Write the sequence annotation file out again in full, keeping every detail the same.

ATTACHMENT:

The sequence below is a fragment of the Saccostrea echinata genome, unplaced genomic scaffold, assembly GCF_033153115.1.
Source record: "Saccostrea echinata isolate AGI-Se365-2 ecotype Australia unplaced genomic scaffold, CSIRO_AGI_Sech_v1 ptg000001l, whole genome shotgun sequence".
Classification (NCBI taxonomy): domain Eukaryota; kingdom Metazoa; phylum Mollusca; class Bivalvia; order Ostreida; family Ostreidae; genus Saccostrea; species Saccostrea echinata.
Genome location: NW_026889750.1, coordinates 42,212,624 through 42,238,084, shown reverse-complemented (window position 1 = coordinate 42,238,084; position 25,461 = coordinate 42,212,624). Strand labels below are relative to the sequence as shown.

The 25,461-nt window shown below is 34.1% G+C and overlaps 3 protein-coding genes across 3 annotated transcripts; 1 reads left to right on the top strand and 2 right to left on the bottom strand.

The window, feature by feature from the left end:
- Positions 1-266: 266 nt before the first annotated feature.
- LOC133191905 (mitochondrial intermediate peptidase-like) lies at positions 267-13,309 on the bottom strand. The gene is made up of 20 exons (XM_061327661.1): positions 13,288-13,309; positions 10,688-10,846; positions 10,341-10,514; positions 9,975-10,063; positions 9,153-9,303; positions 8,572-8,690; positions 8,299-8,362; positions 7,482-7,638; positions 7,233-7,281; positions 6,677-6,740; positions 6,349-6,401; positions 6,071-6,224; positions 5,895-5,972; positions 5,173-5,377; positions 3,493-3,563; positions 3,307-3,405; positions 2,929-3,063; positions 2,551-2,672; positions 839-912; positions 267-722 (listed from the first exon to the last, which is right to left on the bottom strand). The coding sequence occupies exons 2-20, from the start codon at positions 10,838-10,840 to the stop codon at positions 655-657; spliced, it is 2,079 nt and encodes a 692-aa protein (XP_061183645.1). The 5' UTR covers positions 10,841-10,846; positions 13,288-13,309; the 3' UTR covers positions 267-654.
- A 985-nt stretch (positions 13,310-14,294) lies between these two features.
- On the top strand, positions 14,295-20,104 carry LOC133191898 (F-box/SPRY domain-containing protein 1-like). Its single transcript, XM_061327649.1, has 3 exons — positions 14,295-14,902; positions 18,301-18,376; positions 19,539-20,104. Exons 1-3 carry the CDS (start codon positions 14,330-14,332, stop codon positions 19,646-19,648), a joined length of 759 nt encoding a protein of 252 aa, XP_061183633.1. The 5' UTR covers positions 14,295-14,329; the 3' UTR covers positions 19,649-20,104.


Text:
The sequence below is a fragment of the Saccostrea echinata genome, unplaced genomic scaffold, assembly GCF_033153115.1.
Source record: "Saccostrea echinata isolate AGI-Se365-2 ecotype Australia unplaced genomic scaffold, CSIRO_AGI_Sech_v1 ptg000001l, whole genome shotgun sequence".
Classification (NCBI taxonomy): domain Eukaryota; kingdom Metazoa; phylum Mollusca; class Bivalvia; order Ostreida; family Ostreidae; genus Saccostrea; species Saccostrea echinata.
Genome location: NW_026889750.1, coordinates 42,212,624 through 42,238,084, shown reverse-complemented (window position 1 = coordinate 42,238,084; position 25,461 = coordinate 42,212,624). Strand labels below are relative to the sequence as shown.

The 25,461-nt window shown below is 34.1% G+C and overlaps 3 protein-coding genes across 3 annotated transcripts; 1 reads left to right on the top strand and 2 right to left on the bottom strand.

The window, feature by feature from the left end:
- Positions 1-266: 266 nt before the first annotated feature.
- LOC133191905 (mitochondrial intermediate peptidase-like) lies at positions 267-13,309 on the bottom strand. The gene is made up of 20 exons (XM_061327661.1): positions 13,288-13,309; positions 10,688-10,846; positions 10,341-10,514; positions 9,975-10,063; positions 9,153-9,303; positions 8,572-8,690; positions 8,299-8,362; positions 7,482-7,638; positions 7,233-7,281; positions 6,677-6,740; positions 6,349-6,401; positions 6,071-6,224; positions 5,895-5,972; positions 5,173-5,377; positions 3,493-3,563; positions 3,307-3,405; positions 2,929-3,063; positions 2,551-2,672; positions 839-912; positions 267-722 (listed from the first exon to the last, which is right to left on the bottom strand). The coding sequence occupies exons 2-20, from the start codon at positions 10,838-10,840 to the stop codon at positions 655-657; spliced, it is 2,079 nt and encodes a 692-aa protein (XP_061183645.1). The 5' UTR covers positions 10,841-10,846; positions 13,288-13,309; the 3' UTR covers positions 267-654.
- A 985-nt stretch (positions 13,310-14,294) lies between these two features.
- On the top strand, positions 14,295-20,104 carry LOC133191898 (F-box/SPRY domain-containing protein 1-like). Its single transcript, XM_061327649.1, has 3 exons — positions 14,295-14,902; positions 18,301-18,376; positions 19,539-20,104. Exons 1-3 carry the CDS (start codon positions 14,330-14,332, stop codon positions 19,646-19,648), a joined length of 759 nt encoding a protein of 252 aa, XP_061183633.1. The 5' UTR covers positions 14,295-14,329; the 3' UTR covers positions 19,649-20,104.